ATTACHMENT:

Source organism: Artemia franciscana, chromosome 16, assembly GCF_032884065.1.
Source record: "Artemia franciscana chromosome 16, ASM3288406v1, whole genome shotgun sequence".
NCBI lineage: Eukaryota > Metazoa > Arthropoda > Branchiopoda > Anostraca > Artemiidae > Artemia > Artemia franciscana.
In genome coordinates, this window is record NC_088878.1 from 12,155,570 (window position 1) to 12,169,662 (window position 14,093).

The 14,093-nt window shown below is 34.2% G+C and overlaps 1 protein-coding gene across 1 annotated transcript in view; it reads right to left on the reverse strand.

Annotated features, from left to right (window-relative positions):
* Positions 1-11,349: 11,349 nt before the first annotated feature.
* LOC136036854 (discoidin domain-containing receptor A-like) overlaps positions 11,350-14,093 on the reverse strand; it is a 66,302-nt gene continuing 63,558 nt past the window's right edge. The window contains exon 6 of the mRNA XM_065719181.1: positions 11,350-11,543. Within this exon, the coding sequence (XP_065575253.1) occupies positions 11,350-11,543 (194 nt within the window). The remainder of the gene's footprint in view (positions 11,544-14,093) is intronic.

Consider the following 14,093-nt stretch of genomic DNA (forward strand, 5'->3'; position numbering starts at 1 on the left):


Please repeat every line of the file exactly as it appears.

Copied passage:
Source organism: Artemia franciscana, chromosome 16, assembly GCF_032884065.1.
Source record: "Artemia franciscana chromosome 16, ASM3288406v1, whole genome shotgun sequence".
NCBI lineage: Eukaryota > Metazoa > Arthropoda > Branchiopoda > Anostraca > Artemiidae > Artemia > Artemia franciscana.
In genome coordinates, this window is record NC_088878.1 from 12,155,570 (window position 1) to 12,169,662 (window position 14,093).

The 14,093-nt window shown below is 34.2% G+C and overlaps 1 protein-coding gene across 1 annotated transcript in view; it reads right to left on the reverse strand.

Annotated features, from left to right (window-relative positions):
* Positions 1-11,349: 11,349 nt before the first annotated feature.
* LOC136036854 (discoidin domain-containing receptor A-like) overlaps positions 11,350-14,093 on the reverse strand; it is a 66,302-nt gene continuing 63,558 nt past the window's right edge. The window contains exon 6 of the mRNA XM_065719181.1: positions 11,350-11,543. Within this exon, the coding sequence (XP_065575253.1) occupies positions 11,350-11,543 (194 nt within the window). The remainder of the gene's footprint in view (positions 11,544-14,093) is intronic.

Consider the following 14,093-nt stretch of genomic DNA (forward strand, 5'->3'; position numbering starts at 1 on the left):